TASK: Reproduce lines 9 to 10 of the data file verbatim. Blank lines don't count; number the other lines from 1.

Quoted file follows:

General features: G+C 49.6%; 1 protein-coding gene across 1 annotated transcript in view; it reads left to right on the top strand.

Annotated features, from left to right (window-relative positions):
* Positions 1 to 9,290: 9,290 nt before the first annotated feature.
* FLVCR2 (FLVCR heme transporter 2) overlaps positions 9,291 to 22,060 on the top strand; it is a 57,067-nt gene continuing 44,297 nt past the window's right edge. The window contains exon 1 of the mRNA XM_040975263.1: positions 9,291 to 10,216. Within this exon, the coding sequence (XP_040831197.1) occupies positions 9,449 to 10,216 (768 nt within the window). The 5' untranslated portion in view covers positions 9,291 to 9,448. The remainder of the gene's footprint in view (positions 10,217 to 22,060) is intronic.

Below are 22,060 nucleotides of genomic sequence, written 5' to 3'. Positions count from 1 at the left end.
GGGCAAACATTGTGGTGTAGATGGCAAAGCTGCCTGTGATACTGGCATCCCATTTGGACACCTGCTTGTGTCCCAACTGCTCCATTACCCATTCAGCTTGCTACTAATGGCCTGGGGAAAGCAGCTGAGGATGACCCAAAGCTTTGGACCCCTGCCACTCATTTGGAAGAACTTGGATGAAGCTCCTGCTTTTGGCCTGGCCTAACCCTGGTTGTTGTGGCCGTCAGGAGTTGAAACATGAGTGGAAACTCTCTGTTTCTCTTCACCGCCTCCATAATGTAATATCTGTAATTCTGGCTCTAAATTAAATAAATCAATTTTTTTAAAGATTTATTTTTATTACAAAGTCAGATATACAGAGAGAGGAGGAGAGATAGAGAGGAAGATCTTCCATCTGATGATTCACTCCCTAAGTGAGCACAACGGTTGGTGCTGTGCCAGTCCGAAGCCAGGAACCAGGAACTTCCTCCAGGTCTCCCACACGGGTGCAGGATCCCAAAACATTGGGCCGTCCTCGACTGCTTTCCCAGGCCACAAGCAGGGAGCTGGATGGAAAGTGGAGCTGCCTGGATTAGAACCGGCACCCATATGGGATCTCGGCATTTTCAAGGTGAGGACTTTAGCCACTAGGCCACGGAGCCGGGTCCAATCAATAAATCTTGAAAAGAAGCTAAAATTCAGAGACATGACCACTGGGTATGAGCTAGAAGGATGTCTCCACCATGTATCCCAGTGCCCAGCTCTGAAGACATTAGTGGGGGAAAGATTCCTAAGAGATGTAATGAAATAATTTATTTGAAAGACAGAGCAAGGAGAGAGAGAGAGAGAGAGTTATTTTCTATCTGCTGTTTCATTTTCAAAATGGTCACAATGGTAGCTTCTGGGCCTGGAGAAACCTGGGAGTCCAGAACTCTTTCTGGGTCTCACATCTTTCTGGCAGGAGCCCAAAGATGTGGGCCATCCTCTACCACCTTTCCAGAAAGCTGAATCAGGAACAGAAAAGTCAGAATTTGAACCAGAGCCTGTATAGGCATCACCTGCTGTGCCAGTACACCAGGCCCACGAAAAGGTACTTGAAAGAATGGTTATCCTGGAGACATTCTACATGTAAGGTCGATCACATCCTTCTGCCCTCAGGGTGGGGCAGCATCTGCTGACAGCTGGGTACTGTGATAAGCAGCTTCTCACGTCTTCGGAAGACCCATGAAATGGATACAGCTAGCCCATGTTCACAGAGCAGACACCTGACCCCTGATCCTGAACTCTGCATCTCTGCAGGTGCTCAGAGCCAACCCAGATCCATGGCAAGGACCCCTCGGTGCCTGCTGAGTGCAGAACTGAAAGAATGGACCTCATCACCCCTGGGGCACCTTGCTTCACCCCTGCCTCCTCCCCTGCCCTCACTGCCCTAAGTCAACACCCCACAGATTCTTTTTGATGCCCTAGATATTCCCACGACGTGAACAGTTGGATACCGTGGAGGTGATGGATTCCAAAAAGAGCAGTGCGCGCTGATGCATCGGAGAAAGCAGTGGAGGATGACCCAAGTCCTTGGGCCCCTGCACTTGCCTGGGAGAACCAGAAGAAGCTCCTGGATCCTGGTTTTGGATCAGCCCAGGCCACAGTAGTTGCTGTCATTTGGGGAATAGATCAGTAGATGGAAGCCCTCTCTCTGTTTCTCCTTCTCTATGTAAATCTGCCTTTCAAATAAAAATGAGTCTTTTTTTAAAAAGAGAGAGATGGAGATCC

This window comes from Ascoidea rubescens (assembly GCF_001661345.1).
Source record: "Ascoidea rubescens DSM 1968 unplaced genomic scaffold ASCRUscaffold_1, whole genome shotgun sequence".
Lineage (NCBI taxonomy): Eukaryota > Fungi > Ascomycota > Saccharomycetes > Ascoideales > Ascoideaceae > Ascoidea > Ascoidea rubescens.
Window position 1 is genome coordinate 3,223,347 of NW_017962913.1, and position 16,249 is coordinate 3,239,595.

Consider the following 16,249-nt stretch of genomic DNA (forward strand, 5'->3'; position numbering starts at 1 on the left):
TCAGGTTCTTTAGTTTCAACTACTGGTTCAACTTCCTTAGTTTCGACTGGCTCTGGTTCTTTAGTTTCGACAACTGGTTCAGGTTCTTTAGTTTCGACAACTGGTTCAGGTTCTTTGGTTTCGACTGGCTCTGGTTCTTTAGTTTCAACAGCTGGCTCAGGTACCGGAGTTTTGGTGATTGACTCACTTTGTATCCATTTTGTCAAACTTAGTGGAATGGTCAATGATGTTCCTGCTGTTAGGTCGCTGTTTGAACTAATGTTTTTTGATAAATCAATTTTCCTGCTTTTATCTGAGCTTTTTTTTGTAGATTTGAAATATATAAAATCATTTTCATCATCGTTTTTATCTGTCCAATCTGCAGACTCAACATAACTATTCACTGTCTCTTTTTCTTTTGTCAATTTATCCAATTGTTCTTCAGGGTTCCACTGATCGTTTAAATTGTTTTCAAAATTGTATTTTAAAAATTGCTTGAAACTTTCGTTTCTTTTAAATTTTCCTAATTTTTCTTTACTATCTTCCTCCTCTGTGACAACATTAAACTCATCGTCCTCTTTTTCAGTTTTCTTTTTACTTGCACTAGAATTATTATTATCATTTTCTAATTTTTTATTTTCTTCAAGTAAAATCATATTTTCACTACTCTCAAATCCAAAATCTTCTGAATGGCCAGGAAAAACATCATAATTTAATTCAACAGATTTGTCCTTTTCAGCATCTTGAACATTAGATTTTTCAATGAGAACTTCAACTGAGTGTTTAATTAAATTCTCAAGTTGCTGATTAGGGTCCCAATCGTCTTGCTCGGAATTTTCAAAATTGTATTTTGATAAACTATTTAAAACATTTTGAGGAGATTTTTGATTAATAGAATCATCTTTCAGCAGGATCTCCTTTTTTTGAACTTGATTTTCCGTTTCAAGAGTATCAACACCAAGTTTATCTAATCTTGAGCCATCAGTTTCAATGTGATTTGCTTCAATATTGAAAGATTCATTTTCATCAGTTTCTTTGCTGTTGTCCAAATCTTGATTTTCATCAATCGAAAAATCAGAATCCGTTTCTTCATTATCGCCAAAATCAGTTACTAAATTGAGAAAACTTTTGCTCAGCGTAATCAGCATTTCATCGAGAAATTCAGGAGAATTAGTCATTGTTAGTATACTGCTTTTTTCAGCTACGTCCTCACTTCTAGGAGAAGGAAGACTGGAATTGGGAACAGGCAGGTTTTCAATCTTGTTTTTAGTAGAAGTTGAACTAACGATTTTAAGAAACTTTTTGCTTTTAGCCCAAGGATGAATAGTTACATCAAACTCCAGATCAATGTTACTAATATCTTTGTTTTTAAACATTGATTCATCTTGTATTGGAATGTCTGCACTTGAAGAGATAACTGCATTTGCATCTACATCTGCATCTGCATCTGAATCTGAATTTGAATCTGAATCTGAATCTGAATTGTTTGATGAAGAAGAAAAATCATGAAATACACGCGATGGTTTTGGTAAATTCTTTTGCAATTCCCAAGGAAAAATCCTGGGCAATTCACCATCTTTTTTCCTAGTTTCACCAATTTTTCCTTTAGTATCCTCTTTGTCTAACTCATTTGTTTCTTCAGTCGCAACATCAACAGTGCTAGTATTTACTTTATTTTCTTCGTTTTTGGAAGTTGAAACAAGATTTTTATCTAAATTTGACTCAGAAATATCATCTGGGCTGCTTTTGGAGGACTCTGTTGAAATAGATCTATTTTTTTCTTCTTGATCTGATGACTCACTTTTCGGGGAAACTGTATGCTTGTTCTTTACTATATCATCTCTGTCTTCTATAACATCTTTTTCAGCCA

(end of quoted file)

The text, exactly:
Lineage (NCBI taxonomy): Eukaryota > Fungi > Ascomycota > Saccharomycetes > Ascoideales > Ascoideaceae > Ascoidea > Ascoidea rubescens.
Window position 1 is genome coordinate 3,223,347 of NW_017962913.1, and position 16,249 is coordinate 3,239,595.